Irish Life and the curious green jersey-agenda puzzle
WHEN former IL&P chief executive Denis Casey was forced to quit over the Anglo deposits affair in February 2009, sources close to the company claimed that its actions were part of a "green jersey agenda", under which the Irish-owned banks agreed to support one another with the tacit agreement of government and officials.
The existence of such an officially sanctioned support scheme has always been vehemently denied by ministers and officials.
However, some of the official documents released to the Dail's Public Accounts Committee last week seem to suggest that the green jersey agenda may not have been entirely a figment of IL&P's imagination. On May 7, 2008, William Beausang, a civil servant at the Department of Finance, prepared a briefing document on financial stability issues for the new Minister for Finance Brian Lenihan. After outlining the difficulties the Irish banks were experiencing in securing funding in the aftermath of the August 2007 credit crunch, the briefing document went on to state that: "The Central Bank is liaising with the major domestic banks at CEO level to explore the options that may be available for mutual support between the Irish banks in a crisis situation and to respond to any problem in small institutions in a collaborative fashion."
Then on September 22, as the crisis at Anglo was coming to a head, a meeting of several officials took place. It was attended by Beausang and another civil servant from the Department of Finance, Kevin Cardiff (who has since become secretary general of the department), John Corrigan and Oliver Whelan from the NTMA and Tony Grimes from the Central Bank.
In the official note of the meeting, which was headed "Liquidity and how to provide a 'war chest'", Grimes is quoted as saying that: "Strong view at CBFSAI [Central Bank and Financial Services Authority of Ireland] board on 21/9 that liquidity pool of authorities needs to be bigger and we need to look again at this -- Anglo already requesting seven billion facilities, and want to activate a swap with CB [Central Bank], who will not do so unless absolutely necessary."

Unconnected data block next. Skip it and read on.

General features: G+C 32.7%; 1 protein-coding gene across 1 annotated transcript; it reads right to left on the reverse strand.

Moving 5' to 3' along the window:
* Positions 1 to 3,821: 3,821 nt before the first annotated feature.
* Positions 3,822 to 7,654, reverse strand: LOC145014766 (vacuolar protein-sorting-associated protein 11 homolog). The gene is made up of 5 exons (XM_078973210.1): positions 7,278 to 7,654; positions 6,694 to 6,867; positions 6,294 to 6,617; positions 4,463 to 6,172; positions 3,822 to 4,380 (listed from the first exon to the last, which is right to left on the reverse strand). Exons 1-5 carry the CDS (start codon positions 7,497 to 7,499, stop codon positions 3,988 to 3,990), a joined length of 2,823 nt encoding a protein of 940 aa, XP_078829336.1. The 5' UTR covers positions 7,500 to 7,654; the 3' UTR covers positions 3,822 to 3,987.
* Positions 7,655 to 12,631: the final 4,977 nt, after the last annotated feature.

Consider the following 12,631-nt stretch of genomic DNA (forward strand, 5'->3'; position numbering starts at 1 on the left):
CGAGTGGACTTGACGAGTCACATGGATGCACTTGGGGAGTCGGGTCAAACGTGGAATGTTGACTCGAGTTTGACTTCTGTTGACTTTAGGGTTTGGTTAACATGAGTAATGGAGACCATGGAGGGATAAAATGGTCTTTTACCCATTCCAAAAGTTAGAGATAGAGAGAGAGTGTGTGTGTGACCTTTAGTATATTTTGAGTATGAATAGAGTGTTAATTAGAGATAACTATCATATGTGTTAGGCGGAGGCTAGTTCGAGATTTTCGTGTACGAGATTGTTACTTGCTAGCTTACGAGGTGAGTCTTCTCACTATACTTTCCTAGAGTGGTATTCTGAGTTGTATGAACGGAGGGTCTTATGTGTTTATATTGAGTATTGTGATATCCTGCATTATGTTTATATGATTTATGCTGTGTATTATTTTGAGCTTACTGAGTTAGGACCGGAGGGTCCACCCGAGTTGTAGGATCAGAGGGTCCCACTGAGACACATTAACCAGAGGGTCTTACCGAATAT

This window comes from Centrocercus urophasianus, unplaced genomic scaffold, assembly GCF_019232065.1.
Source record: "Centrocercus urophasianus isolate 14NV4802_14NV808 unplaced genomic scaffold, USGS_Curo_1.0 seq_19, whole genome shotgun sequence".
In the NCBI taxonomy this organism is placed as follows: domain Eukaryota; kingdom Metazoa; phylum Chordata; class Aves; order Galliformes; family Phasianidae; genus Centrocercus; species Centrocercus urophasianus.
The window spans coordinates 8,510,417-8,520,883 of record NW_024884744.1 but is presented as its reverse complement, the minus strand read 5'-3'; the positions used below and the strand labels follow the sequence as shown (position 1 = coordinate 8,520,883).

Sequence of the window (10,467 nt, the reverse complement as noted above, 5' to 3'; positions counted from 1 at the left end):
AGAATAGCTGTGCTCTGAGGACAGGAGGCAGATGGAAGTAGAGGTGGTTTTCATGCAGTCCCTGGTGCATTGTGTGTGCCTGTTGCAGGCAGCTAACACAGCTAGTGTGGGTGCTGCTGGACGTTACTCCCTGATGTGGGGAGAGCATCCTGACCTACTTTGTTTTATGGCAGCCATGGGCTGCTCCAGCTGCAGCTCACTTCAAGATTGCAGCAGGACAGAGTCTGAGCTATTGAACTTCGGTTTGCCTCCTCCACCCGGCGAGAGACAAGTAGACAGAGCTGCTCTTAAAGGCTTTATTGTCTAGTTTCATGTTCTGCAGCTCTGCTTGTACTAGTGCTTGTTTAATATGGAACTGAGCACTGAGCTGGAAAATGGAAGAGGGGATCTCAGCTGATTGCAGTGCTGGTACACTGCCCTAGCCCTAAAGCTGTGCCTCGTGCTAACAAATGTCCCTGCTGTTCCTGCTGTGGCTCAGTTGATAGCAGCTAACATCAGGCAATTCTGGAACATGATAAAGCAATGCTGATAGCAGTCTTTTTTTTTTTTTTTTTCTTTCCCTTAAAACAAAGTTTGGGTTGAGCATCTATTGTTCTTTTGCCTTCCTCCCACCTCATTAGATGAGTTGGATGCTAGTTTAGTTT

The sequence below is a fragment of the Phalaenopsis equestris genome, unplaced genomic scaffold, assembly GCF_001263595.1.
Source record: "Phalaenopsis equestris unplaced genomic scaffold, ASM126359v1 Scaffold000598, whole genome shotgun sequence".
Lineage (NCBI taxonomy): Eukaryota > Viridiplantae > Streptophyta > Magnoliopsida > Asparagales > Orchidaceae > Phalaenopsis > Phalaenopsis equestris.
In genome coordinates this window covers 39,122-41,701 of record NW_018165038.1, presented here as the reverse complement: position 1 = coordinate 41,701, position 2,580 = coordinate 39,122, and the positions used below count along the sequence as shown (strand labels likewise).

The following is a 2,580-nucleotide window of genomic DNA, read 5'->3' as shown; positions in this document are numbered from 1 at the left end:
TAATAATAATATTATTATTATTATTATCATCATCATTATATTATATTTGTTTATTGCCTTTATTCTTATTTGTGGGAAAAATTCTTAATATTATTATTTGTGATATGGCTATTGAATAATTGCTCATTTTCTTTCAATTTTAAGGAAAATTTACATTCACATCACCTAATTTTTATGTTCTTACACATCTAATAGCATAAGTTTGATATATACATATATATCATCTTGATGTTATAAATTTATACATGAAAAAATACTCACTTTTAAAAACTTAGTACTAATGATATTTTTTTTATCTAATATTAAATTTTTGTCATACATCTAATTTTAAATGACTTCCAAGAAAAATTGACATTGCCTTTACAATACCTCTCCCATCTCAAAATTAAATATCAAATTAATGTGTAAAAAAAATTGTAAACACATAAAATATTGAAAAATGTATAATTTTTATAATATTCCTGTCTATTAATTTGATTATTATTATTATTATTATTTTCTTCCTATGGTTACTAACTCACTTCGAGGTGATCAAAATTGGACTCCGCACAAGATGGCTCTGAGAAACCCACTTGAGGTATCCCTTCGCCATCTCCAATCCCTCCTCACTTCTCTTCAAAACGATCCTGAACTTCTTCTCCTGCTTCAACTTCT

This was followed two days later by a meeting between the Anglo boss David Drumm, Anglo's finance director Willie McAteer and the then Financial Regulator Paddy Neary. According to Anglo's record of the meeting, McAteer told Neary that the bank would be "managing" its balance sheet in the run-up to its September 3 year end; to which, according to the Anglo record, Neary replied: "Fair play to you, Willie." Anglo's version of events has been strongly disputed by the Financial Regulator's office.
What isn't in dispute is that on five separate occasions between September 26 and September 28, 2008, IL&P's Irish Life Assurance subsidiary advanced a total of €3.35bn to Anglo and that, on September 30, 2008, after the Government had unconditionally guaranteed the deposits of the Irish-owned banks, IL&P advanced a further €4bn, to bring the total to €7.35bn. By getting IL&P to route the money through ILA, Anglo was able to dress up these advances as customer rather than inter-bank deposits. This had the effect of making Anglo's balance sheet look much stronger than it really was.
While the documents published last week don't definitively prove the existence of the green jersey agenda, they certainly provide circumstantial evidence to support such a contention.
Was there in fact a green jersey agenda?
Both the PAC and the Commission of Investigation into the banking sector need to provide convincing answers to this question.